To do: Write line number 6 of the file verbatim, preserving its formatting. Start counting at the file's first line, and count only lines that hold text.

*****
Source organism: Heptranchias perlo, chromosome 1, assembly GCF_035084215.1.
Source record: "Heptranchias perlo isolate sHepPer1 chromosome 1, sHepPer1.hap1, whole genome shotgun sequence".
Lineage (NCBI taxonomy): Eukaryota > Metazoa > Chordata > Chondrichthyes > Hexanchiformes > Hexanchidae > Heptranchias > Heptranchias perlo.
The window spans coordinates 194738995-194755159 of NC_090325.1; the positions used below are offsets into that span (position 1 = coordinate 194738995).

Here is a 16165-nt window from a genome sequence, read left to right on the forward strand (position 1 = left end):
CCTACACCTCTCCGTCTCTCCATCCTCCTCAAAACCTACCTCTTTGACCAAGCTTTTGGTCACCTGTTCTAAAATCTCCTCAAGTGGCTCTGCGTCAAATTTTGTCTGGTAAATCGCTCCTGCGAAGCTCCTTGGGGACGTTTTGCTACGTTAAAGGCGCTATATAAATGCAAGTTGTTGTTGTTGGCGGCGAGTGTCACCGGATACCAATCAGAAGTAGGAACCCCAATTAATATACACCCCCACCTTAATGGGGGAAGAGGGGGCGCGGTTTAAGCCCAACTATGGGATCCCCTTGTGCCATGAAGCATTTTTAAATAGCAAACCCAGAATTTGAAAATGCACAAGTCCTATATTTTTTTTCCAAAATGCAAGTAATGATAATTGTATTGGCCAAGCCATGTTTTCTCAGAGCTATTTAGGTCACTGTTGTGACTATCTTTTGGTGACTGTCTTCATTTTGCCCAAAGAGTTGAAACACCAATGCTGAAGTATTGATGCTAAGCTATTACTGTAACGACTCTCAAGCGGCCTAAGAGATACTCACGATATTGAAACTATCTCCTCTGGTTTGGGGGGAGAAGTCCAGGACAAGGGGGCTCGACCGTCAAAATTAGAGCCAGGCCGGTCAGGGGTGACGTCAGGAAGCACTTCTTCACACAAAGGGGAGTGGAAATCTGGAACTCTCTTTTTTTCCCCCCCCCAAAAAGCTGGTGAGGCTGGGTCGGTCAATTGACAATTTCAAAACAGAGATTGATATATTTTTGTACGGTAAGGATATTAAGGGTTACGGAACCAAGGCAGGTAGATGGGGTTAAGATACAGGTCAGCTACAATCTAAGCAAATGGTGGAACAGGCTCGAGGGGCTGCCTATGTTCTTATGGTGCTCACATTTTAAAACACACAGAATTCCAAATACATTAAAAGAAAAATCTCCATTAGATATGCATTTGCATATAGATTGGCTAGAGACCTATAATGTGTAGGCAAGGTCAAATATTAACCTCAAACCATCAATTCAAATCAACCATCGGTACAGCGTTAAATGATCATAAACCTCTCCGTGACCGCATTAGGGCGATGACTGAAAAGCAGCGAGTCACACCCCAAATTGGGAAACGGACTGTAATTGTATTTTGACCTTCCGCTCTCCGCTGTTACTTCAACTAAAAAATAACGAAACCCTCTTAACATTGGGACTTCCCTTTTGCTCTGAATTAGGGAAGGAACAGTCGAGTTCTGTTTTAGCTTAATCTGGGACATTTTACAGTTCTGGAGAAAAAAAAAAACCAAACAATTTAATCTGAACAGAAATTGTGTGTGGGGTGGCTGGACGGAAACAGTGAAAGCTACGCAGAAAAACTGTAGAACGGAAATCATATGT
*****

CCTACACCTCTCCGTCTCTCCATCCTCCTCAAAACCTACCTCTTTGACCAAGCTTTTGGTCACCTGTTCTAAAATCTCCTCAAGTGGCTCTGCGTCAAATTTTGTCTGGTAAATCGCTCCTGCGAAGCTCCTTGGGGACGTTTTGCTACGTTAAAGGCGCTATATAAATGCAAGTTGTTGTTGTTGGCGGCGAGTGTCACCGGATACCAATCAGAAGTAGGAACCCCAATTAATATACACCCCCACCTTAATGGGGGAAGAGGGGGCGCGGTTTAAGCCCAACTATGGGATCCCCTTGTGCCATGAAGCATTTTTAAATAGCAAACCCAGAATTTGAAAATGCACAAGTCCTATATTTTTTTTCCAAAATGCAAGTAATGATAATTGTATTGGCCAAGCCATGTTTTCTCAGAGCTATTTAGGTCACTGTTGTGACTATCTTTTGGTGACTGTCTTCATTTTGCCCAAAGAGTTGAAACACCAATGCTGAAGTATTGATGCTAAGCTATTACTGTAACGACTCTCAAGCGGCCTAAGAGATACTCACGATATTGAAACTATCTCCTCTGGTTTGGGGGGAGAAGTCCAGGACAAGGGGGCTCGACCGTCAAAATTAGAGCCAGGCCGGTCAGGGGTGACGTCAGGAAGCACTTCTTCACACAAAGGGGAGTGGAAATCTGGAACTCTCTTTTTTTCCCCCCCCCAAAAAGCTGGTGAGGCTGGGTCGGTCAATTGACAATTTCAAAACAGAGATTGATATATTTTTGTACGGTAAGGATATTAAGGGTTACGGAACCAAGGCAGGTAGATGGGGTTAAGATACAGGTCAGCTACAATCTAAGCAAATGGTGGAACAGGCTCGAGGGGCTGCCTATGTTCTTATGGTGCTCACATTTTAAAACACACAGAATTCCAAATACATTAAAAGAAAAATCTCCATTAGATATGCATTTGCATATAGATTGGCTAGAGACCTATAATGTGTAGGCAAGGTCAAATATTAACCTCAAACCATCAATTCAAATCAACCATCGGTACAGCGTTAAATGATCATAAACCTCTCCGTGACCGCATTAGGGCGATGACTGAAAAGCAGCGAGTCACACCCCAAATTGGGAAACGGACTGTAATTGTATTTTGACCTTCCGCTCTCCGCTGTTACTTCAACTAAAAAATAACGAAACCCTCTTAACATTGGGACTTCCCTTTTGCTCTGAATTAGGGAAGGAACAGTCGAGTTCTGTTTTAGCTTAATCTGGGACATTTTACAGTTCTGGAGAAAAAAAAAAACCAAACAATTTAATCTGAACAGAAATTGTGTGTGGGGTGGCTGGACGGAAACAGTGAAAGCTACGCAGAAAAACTGTAGAACGGAAATCATATGT